Tolerance Week Talks with SADD

Members of East Islip High School’s SADD (Students Against Destructive Decisions) club visited the classroom of middle school health teacher Chris Padgur last month to give their annual Tolerance Week presentation on peer pressure, drugs, alcohol and self-image.  

SADD adviser Bridget Lopiccolo explained that the program was originally the product of brainstorming with Padgur, in which they agreed that middle school students benefit from hearing positive messages from upperclassmen in the high school. Seven years ago, Lopiccolo saw an opportunity to apply for a $300 grant from Mothers Against Drunk Driving (MADD) for a DVD presentation program for middle schoolers. She applied for the grant and won, taking the program to her students in SADD for possible presentation to seventh-graders during Tolerance Week. Together, Lopiccolo and the SADD members discussed the relevant issues in the middle school and came up with dialogue to accompany the DVD program. They also decided to dispense prizes and tokens with positive messages such as pens, pencils and lollipops to remind the middle school kids about the program. This open dialogue between high school students from SADD and seventh-graders in middle school health classes proved to be a success, and students from SADD now are given the yearly opportunity to sign up to visit the middle school during Tolerance Week and present the program.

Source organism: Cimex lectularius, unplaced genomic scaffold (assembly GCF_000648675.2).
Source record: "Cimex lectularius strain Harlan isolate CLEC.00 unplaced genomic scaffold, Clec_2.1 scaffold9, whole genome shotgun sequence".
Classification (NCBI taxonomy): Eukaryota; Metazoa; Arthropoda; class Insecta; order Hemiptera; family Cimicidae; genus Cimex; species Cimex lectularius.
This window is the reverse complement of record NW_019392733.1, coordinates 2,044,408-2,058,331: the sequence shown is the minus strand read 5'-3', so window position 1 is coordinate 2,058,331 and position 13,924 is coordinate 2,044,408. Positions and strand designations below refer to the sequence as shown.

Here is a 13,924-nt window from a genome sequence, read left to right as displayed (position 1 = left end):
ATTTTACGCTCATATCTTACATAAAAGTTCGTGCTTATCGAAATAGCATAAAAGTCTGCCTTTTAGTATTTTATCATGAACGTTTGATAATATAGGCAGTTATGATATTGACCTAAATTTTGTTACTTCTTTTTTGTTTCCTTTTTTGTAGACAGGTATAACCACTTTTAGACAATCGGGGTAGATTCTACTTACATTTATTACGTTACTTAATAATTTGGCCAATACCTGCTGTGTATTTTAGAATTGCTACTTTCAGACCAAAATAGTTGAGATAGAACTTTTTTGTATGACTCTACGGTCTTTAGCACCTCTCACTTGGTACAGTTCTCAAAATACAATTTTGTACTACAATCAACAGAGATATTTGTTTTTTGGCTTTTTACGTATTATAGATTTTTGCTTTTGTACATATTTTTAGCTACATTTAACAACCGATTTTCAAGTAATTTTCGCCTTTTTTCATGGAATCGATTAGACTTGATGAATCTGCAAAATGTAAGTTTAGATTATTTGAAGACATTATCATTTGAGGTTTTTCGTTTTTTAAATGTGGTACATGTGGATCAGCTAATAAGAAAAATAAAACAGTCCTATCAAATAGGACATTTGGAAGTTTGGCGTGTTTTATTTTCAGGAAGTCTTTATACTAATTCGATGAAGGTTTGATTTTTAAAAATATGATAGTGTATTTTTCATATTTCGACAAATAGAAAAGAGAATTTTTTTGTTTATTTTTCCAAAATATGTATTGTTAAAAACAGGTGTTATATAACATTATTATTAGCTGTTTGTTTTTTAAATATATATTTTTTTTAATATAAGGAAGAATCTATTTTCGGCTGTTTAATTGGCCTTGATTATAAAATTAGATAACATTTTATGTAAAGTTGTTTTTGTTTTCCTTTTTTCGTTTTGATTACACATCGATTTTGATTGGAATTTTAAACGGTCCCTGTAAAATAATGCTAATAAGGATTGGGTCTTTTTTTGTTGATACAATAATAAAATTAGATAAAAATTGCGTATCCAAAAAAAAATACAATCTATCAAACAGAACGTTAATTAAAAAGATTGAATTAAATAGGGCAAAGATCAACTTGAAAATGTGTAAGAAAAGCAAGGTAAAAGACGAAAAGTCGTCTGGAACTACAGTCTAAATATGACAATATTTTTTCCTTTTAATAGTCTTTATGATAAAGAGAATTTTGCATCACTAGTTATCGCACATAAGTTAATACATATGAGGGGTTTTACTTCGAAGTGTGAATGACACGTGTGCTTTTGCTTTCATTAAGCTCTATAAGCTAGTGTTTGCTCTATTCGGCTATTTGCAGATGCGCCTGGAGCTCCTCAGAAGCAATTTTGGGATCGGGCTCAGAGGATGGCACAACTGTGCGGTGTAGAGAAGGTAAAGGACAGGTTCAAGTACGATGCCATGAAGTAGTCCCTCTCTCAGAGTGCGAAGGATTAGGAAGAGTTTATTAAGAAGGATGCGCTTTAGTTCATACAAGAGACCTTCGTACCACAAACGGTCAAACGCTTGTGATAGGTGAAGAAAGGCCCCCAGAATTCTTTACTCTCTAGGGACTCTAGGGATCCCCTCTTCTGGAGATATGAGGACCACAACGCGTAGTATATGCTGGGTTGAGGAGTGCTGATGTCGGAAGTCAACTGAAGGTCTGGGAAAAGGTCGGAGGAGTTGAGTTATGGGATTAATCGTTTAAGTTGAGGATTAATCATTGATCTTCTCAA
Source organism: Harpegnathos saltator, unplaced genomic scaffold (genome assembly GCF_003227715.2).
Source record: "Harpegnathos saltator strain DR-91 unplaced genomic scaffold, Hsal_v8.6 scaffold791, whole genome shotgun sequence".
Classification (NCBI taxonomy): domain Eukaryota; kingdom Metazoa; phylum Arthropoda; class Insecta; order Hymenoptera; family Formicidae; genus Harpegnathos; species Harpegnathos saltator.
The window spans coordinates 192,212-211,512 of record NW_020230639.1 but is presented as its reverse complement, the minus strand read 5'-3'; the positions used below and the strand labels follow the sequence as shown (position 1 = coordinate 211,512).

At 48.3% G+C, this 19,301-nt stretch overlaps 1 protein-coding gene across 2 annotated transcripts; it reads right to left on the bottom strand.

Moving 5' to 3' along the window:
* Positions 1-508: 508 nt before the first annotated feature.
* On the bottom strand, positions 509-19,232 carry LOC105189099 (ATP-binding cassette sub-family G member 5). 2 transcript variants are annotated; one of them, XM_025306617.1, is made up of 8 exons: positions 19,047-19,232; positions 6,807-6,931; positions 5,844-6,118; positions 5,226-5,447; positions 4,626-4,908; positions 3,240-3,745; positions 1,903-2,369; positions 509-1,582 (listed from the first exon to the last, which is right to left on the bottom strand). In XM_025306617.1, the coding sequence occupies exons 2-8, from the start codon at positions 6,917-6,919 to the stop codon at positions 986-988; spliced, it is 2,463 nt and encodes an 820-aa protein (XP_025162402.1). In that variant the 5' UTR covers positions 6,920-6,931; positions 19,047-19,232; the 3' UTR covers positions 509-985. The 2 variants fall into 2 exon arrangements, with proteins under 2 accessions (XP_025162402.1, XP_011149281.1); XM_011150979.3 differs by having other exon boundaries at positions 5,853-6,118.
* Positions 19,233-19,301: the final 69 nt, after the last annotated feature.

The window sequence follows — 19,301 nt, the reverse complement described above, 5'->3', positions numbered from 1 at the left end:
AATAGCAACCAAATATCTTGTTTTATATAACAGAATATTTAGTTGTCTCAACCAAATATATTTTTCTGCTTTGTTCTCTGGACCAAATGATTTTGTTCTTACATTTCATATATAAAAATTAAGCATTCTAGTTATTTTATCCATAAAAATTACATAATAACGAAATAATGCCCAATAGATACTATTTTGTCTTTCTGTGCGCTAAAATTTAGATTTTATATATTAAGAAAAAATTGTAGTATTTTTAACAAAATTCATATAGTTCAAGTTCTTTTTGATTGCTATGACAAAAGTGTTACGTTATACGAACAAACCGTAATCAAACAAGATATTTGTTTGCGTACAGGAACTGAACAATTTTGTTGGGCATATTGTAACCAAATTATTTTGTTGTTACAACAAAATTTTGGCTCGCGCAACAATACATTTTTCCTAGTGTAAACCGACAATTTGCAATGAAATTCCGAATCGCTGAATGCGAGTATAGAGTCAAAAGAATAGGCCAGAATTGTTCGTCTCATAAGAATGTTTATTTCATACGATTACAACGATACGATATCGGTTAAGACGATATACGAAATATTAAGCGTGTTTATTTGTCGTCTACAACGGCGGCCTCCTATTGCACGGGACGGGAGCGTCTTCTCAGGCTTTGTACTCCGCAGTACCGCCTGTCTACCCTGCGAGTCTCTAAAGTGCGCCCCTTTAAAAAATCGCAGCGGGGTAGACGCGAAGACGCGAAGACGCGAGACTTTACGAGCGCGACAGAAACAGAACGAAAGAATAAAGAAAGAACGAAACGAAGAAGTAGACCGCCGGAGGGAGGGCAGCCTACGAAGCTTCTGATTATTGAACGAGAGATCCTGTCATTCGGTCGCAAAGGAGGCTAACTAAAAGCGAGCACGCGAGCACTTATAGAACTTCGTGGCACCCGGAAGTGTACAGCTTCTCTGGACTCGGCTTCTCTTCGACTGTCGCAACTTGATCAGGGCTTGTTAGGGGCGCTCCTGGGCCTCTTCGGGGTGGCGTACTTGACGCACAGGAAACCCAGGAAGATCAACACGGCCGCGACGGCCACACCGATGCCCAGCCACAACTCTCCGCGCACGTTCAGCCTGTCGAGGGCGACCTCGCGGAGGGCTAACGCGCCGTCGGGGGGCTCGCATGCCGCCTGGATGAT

This year, SADD Vice President Jonathan Gutierrez led the Feb. 16 presentation while SADD President Maggie McGrath handled the task at the Feb. 15 presentation, both joined by other SADD students. Padgur was pleased again, saying “SADD did a great job, as usual.”

“SADD is a club that really helps the whole district,” said Lopiccolo. “It is never too early to steer our students in the right direction, and SADD sends the message that it is cool to be drug-free. The high school students and the middle school students really get so much out of this program. It gives the seventh-graders the opportunity to ask questions about the high school and peer pressure. Another benefit is that middle school students feel comfortable with SADD and end up knowing a couple of people in the high school before they get there. Letting the high school students be the ‘teachers’ for the day is a great opportunity for students to learn from other students how to be good people and make positive choices.”